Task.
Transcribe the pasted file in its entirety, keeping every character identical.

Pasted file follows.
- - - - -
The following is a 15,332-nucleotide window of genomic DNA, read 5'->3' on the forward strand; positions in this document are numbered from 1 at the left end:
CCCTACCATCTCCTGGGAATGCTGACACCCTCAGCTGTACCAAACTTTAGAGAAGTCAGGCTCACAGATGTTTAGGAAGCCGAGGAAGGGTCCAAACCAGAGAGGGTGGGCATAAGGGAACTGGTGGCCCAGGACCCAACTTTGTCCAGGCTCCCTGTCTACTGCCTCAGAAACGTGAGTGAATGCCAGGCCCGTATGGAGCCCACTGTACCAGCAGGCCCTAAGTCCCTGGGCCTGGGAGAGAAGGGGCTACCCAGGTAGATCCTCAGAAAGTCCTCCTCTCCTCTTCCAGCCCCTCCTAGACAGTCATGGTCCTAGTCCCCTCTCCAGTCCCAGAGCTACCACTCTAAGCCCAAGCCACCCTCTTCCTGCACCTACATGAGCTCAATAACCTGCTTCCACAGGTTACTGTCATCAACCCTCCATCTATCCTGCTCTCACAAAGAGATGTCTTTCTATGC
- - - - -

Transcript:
The following is a 15,332-nucleotide window of genomic DNA, read 5'->3' on the forward strand; positions in this document are numbered from 1 at the left end:
CCCTACCATCTCCTGGGAATGCTGACACCCTCAGCTGTACCAAACTTTAGAGAAGTCAGGCTCACAGATGTTTAGGAAGCCGAGGAAGGGTCCAAACCAGAGAGGGTGGGCATAAGGGAACTGGTGGCCCAGGACCCAACTTTGTCCAGGCTCCCTGTCTACTGCCTCAGAAACGTGAGTGAATGCCAGGCCCGTATGGAGCCCACTGTACCAGCAGGCCCTAAGTCCCTGGGCCTGGGAGAGAAGGGGCTACCCAGGTAGATCCTCAGAAAGTCCTCCTCTCCTCTTCCAGCCCCTCCTAGACAGTCATGGTCCTAGTCCCCTCTCCAGTCCCAGAGCTACCACTCTAAGCCCAAGCCACCCTCTTCCTGCACCTACATGAGCTCAATAACCTGCTTCCACAGGTTACTGTCATCAACCCTCCATCTATCCTGCTCTCACAAAGAGATGTCTTTCTATGC